There’s a lot of buzz surrounding cash-pay, particularly in rehab spaces, and with good reason: insurance reimbursements are decreasing and therapists in private practice are increasingly forced to see more patients in less time to compensate for these cuts. The stress of increasing patient loads has many providers across all realms of healthcare feeling burnt-out and dissatisfied at work. Many are now considering the cash model of practice as a way to treat their patients in a more holistic fashion without breaking the bank.
There’s nothing like an hour-long gap in the middle of your morning to completely throw off your flow. While no-shows and cancellations are annoying for providers, these missed appointments also have larger impacts on the clinic’s bottom line and the healthcare system as a whole. In this article, we’ll discuss the cost of cancels and no-shows to providers, patients, and the healthcare system and how to improve patient attendance.
We can all agree that missed patient appointments definitely cost every healthcare practice a ton of money. But, the impact of missed patient appointments doesn’t stop at the immediate loss of revenue. In fact, here are six more ways in which missed patients appointments are slowly but surely destroying your practice’s bottom line — including half a month of your time, decreased morale and productivity, and an increased risk of permanent patient drop-off.
Both telehealth and traditional in-person care have their own strengths and weaknesses, so many providers are now turning to a new hybrid model of healthcare that seeks to combine the best of both worlds.
The work-related injury rate among home health providers exceeds that of hospital workers by approximately 50%, and is nearly 70% higher than the national average for work injuries. In addition to physical injuries, solo rehab providers face the risks of unsanitary conditions in client homes and the chance of exposure to violence or inappropriate sexual advances from patients in any setting. We’ll analyze these issues and how to mitigate those risks.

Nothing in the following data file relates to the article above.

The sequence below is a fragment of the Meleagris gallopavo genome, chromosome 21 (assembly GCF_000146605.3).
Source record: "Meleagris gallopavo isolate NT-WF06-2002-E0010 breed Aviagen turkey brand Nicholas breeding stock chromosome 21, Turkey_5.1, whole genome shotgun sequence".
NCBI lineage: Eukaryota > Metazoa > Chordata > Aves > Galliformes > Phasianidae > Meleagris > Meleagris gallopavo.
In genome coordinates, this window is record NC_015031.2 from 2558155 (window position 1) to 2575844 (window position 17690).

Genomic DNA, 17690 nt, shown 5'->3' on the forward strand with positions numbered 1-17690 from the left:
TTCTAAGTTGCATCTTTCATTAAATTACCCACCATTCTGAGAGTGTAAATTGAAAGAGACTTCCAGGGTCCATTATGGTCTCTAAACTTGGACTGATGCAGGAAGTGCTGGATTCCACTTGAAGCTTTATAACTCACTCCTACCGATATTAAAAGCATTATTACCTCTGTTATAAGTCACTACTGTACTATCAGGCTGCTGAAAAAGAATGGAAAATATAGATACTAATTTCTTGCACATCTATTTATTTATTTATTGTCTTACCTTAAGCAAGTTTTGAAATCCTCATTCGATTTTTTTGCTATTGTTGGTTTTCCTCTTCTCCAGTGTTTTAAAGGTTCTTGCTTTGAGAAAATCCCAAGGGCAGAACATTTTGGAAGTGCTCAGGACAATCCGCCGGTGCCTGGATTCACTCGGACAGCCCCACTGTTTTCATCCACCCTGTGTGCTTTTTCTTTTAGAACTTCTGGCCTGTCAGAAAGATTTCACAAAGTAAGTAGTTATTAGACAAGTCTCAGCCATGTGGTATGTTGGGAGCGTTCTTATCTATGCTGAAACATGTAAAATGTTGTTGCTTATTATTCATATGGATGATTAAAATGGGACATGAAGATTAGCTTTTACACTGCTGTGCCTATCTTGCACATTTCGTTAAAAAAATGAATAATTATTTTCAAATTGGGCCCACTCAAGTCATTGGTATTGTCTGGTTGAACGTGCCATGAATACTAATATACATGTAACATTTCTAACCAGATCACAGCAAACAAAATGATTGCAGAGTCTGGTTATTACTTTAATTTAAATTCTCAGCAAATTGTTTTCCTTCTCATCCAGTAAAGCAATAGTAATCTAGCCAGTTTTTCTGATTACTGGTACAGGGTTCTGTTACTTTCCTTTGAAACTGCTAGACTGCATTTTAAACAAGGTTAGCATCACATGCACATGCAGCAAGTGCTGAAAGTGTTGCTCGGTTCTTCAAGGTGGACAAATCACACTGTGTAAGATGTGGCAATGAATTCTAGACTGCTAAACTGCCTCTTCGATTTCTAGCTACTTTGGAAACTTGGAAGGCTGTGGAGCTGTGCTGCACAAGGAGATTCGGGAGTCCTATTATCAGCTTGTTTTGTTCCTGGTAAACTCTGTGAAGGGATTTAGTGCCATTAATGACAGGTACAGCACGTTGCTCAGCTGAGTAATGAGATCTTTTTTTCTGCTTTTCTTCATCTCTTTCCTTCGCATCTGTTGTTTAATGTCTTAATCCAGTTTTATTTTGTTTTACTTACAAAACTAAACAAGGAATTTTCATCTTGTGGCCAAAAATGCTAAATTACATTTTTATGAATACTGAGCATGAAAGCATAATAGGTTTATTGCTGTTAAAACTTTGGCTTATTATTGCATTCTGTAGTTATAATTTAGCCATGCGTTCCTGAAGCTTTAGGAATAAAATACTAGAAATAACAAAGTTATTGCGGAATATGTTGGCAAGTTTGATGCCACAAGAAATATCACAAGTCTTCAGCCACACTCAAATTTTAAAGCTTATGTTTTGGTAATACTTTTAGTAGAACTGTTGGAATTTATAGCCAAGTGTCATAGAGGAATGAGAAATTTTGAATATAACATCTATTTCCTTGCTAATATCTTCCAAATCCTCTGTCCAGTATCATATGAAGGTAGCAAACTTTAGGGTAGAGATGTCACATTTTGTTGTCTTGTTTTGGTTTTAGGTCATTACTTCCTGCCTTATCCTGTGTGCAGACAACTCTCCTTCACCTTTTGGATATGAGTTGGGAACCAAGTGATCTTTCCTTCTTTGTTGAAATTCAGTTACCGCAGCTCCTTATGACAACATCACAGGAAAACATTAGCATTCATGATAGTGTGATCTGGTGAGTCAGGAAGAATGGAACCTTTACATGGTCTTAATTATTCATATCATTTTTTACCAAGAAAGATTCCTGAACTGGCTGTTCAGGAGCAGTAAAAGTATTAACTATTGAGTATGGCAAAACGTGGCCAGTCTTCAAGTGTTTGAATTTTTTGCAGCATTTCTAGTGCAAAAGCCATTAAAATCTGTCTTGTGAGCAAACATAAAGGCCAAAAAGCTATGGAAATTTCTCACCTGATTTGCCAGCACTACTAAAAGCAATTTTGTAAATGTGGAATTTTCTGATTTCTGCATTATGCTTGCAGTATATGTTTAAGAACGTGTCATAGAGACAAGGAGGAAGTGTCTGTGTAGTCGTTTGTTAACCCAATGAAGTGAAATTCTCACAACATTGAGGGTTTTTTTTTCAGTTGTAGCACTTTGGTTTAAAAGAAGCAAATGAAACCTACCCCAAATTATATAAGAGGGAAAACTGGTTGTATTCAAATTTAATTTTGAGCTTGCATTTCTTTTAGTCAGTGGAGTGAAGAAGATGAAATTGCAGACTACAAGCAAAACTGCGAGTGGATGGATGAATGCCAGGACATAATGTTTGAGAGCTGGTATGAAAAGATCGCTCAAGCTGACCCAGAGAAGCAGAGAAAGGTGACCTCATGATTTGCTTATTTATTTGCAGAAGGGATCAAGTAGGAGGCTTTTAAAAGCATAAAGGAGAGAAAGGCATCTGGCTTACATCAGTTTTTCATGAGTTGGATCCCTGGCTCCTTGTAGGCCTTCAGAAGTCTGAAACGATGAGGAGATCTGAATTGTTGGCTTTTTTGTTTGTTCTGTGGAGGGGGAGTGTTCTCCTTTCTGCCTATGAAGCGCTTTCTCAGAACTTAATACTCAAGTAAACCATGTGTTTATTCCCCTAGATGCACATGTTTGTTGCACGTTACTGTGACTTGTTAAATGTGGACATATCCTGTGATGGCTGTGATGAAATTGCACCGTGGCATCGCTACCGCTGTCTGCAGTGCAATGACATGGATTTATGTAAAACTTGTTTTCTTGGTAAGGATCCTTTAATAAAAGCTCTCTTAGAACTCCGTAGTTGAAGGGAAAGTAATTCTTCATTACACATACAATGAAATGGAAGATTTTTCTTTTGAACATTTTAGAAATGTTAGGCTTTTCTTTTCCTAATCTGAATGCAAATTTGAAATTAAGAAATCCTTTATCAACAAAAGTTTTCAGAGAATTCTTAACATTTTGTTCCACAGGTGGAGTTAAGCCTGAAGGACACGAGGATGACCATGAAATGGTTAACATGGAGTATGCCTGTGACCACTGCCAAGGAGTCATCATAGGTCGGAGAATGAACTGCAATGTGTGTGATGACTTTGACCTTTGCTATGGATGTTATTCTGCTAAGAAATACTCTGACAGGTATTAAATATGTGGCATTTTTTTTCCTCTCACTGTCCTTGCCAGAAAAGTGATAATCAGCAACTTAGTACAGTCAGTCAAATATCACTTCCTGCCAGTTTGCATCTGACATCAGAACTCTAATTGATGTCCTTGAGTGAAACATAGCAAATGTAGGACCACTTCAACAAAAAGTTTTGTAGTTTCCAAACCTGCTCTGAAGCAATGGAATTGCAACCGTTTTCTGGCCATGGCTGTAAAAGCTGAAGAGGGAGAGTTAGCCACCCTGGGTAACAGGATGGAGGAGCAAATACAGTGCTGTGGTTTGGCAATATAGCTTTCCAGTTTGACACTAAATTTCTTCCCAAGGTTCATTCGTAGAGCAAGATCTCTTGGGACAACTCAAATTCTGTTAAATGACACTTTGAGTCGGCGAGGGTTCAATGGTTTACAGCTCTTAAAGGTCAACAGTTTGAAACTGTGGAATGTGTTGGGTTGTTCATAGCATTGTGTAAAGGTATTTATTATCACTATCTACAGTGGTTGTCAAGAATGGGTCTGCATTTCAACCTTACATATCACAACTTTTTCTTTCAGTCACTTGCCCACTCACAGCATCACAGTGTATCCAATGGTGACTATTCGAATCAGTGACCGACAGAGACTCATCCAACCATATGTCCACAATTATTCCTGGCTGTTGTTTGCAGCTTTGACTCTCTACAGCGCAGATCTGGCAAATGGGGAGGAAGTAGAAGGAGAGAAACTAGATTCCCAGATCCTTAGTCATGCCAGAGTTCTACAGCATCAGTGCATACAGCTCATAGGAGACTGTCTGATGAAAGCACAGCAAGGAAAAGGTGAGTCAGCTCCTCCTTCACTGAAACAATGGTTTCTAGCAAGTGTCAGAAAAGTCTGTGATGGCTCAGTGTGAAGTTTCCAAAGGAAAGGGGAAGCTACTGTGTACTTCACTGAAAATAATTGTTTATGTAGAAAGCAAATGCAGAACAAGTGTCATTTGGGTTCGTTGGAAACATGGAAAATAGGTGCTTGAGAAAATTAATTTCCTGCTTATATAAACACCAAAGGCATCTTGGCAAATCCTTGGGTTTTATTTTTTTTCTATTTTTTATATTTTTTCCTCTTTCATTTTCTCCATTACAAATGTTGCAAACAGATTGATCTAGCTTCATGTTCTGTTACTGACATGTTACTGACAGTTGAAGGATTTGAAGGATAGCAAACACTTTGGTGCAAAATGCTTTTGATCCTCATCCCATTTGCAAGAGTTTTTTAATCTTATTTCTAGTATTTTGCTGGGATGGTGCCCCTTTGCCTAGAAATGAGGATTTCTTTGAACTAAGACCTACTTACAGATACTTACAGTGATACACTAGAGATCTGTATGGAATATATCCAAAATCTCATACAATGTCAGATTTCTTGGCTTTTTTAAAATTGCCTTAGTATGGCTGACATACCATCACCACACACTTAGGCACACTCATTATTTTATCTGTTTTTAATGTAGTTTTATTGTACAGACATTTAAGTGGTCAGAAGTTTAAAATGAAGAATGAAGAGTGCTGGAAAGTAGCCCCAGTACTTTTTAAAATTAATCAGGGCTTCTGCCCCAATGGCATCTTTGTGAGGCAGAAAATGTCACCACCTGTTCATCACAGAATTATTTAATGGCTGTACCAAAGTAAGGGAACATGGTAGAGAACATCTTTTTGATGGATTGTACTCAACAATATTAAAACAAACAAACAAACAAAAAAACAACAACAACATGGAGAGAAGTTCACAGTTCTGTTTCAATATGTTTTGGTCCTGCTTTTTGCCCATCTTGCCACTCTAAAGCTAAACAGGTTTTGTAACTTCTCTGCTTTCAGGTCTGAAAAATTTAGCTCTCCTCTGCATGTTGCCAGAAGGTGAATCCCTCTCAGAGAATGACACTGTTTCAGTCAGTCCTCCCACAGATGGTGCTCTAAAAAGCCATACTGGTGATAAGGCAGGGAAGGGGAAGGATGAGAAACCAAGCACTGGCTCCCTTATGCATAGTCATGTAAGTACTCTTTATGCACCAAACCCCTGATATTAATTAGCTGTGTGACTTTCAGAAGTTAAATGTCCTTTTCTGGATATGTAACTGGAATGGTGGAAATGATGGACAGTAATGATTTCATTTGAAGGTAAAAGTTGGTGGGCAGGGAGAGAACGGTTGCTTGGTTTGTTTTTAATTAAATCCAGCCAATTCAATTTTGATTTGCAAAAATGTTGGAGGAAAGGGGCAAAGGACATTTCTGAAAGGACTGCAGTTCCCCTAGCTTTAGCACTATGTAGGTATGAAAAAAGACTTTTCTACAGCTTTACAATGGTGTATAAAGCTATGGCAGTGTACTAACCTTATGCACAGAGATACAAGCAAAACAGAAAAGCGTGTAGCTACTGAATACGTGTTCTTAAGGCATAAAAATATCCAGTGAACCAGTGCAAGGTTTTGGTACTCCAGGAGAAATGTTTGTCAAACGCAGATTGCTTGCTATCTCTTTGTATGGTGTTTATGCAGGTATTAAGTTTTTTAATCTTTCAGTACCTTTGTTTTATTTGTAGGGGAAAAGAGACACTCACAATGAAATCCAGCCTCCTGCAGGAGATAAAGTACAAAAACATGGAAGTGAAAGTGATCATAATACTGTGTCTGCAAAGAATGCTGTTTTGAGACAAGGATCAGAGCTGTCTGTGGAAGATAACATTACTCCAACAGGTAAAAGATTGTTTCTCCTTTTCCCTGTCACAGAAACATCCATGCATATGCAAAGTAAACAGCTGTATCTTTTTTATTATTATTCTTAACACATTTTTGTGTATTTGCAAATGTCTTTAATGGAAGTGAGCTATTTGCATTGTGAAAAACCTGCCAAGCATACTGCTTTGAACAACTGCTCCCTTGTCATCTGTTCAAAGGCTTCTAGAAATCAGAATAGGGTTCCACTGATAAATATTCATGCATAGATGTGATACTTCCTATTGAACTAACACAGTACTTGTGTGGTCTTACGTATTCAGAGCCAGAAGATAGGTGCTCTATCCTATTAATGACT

Does your spouse work in the military? Are you looking for a career that could help you provide for your family, grow as a professional, and offer the flexibility and satisfaction that makes going to work worth it? Then, maybe you should consider physical therapy as a potential career.
It’s no secret that the cost of healthcare is increasing every year: national health expenditure in the US increased more than 4% each year from 2017-2019, and the American Medical Association calculated a per capita cost of healthcare of $11,582 in 2019. (1) It’s therefore understandable that many patients may be struggling to pay for all types of healthcare, including rehabilitation. Sometimes, however, patients may be using cost complaints as a stand-in for their real concerns about PT or OT. Let’s consider a three-step process to navigate discussions around cost and value to learn what your patient truly needs, and how to deliver it.
We believe that every patient deserves to have an excellent, patient-centered therapy experience — whether they’re at their big clinic or with a small independent practice. So here are six, psychology-backed ways that you can start forming better patient relationships today that won’t break the bank or take any more time than a smile.
An article appeared in the New York Times centered on this inspirational question: Who is technology made for? […] I can’t help thinking that it would be better for tech companies and us if they focused more of their energy and marketing muscle on what matters to the 99 percent of people who use technology. (1) You’ve seen this for yourself. So much medtech — particularly mobile medtech for independent or mobile therapists and healthcare providers — focuses on what the providers and therapists want. It lists features and advances based on what might make the practice’s life easier and better. And we absolutely agree: Making our healthcare providers’ lives easier is absolutely a priority. But let’s take a second here. Do you know what new medtech features your patients want? Do you know what they actually care about?
Rehab professionals who spend most of the day in a healthcare setting can often forget how overwhelming medical visits can be for patients. For many patients, just stepping foot in a medical clinic is a major challenge, fraught with concerns about what might happen during their visit, what it is going to cost, and fear that the treatment will involve substantial pain. A little upfront work can go a long way to reducing the worries of new patients before their first encounter with you. Let’s consider three steps you can take to make the first visit a positive experience for everyone.